# zero map of hermitian forms

$$n \times n$$ matrix $$A$$ with complex entries is called Hermitian if $$A^{*}=A,$$ where $$A^{*}=\bar{A}^{T}$$

$$H(\Bbb{C}):=\left\{A \in M_{2}(\Bbb{C}) \mid A^{*}=A\right\}$$ $$H(\Bbb{C})$$ consists of 2 by 2 the matrices $$A=\left(\begin{array}{ll} a & b \\ \bar{b} & d \end{array}\right)$$ where $$a, d \in \Bbb{R}$$ and $$b \in \Bbb{C}$$. If $$A \in H(\Bbb{C})$$ then the associated binary Hermitian form is the semi quadratic map $$Q: \mathbb{C} \times \mathbb{C} \rightarrow \Bbb{R}$$ defined by $$Q(X, Z)=(X, Z)\left(\begin{array}{c} a & b \\ \bar{b} & d \end{array}\right)(X, Z)^{*}=a|X|^2+b X Z+\bar{b} \bar{X} Z+d|Z|^2$$

Let $$H^{+}(\mathbb{C})$$ denote the set of positive definite binary quadratic hermitian forms and $$\Delta(Q):=\operatorname{det}(Q)=a d-|b|^{2}$$

Definition: Let $$\mathcal{H}_3=\Bbb{C}\times (0,\infty)$$ be the upper half space. The map $$\xi: H^{+}(\mathbb{C}) \rightarrow \mathcal{H}_{3}$$ defined by $$\xi\begin{pmatrix}a & b \\ \overline{b} & d \end{pmatrix}=\frac{b}{a}+\frac{\sqrt{\Delta(Q)}}{a} \cdot j$$ is called the "zero map" for binary quadratic Hermitian forms.

My question: Why is it called zero map? I expect that $$Q(X,1)=a|X|^2+bX+\overline{bX}+d$$ admits $$\frac{b}{a}+\frac{\sqrt{\Delta(Q)}}{a} j$$ as a zero since the zero of an positive definite binary quadratic form $$f(x,y)=ax^2+bxy+cy^2$$ is defined as $$\frac{-b+\sqrt{\Delta}}{2a}$$, which is really a zero of $$f(x,1)$$. But when I set $$X=\frac{b}{a}+\frac{\sqrt{\Delta(Q)}}{a} j$$, I get $$Q(X,1)=\frac{a^2+b^2+\overline{b^2}+d^2}{d}$$ using the algebraic properties of quaternions. Do I have wrong expectation?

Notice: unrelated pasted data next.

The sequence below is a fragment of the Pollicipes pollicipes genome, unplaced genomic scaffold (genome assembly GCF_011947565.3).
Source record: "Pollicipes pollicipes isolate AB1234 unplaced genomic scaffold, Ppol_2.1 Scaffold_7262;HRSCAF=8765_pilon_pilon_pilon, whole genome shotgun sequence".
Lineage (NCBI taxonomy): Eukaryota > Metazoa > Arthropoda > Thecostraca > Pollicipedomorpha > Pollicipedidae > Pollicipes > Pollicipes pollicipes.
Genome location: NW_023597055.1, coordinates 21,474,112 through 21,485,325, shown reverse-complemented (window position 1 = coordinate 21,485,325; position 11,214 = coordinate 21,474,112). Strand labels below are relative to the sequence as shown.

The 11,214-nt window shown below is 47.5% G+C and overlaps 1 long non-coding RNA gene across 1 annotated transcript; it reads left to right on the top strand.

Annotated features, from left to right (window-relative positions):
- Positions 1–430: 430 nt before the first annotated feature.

No, it isn't a quaternionic zero of $$H(X,1)=0$$. For instance (and I think you can reduce to this case with a linear change of variable) consider $$H(X,Z)=|X|^2+|Z|^2$$. Clearly $$|X|^2=-1$$ has no solutions in $$\mathbb{H}$$.
More important is the equivariance of the $$PSL(2,\mathbb{C})$$-action on forms/zero sets. Take a look at Elstrodt, Grunewald, Mennicke, Groups Acting on Hyperbolic Space for more on the subject.